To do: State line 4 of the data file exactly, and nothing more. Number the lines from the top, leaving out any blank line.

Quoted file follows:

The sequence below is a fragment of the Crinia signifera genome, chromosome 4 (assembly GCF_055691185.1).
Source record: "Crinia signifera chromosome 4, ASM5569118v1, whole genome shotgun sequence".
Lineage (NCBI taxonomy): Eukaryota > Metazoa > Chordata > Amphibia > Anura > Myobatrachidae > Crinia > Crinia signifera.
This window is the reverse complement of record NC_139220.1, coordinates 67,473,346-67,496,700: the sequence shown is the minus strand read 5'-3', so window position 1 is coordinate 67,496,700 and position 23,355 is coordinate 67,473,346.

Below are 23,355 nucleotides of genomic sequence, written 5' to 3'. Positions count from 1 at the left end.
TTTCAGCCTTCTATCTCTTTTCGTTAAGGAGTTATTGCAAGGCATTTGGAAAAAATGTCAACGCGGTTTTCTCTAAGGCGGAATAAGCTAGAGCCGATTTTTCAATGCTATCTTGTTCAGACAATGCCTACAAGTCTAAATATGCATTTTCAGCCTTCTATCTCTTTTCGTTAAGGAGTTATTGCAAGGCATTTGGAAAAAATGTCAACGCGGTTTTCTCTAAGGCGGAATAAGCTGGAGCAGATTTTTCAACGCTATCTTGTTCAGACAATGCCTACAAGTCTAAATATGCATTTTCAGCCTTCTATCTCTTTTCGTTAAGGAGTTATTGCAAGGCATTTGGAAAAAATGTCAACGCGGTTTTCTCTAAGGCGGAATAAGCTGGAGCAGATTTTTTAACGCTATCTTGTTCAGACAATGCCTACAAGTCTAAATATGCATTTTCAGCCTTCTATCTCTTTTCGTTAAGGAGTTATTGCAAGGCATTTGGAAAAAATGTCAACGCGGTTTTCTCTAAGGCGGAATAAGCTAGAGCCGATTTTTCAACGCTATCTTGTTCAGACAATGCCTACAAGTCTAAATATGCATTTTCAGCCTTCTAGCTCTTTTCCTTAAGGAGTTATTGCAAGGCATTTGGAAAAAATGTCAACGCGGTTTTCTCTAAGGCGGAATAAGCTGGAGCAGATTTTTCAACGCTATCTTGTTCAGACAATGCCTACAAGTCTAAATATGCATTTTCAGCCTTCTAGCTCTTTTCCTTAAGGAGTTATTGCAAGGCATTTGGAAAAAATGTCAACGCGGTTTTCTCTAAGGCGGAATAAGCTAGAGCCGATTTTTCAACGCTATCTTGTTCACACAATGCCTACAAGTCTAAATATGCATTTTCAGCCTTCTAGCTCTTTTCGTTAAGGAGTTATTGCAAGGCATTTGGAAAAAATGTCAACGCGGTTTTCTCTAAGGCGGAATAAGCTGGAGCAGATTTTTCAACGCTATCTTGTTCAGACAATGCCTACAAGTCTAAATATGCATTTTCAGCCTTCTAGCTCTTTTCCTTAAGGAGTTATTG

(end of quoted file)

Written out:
This window is the reverse complement of record NC_139220.1, coordinates 67,473,346-67,496,700: the sequence shown is the minus strand read 5'-3', so window position 1 is coordinate 67,496,700 and position 23,355 is coordinate 67,473,346.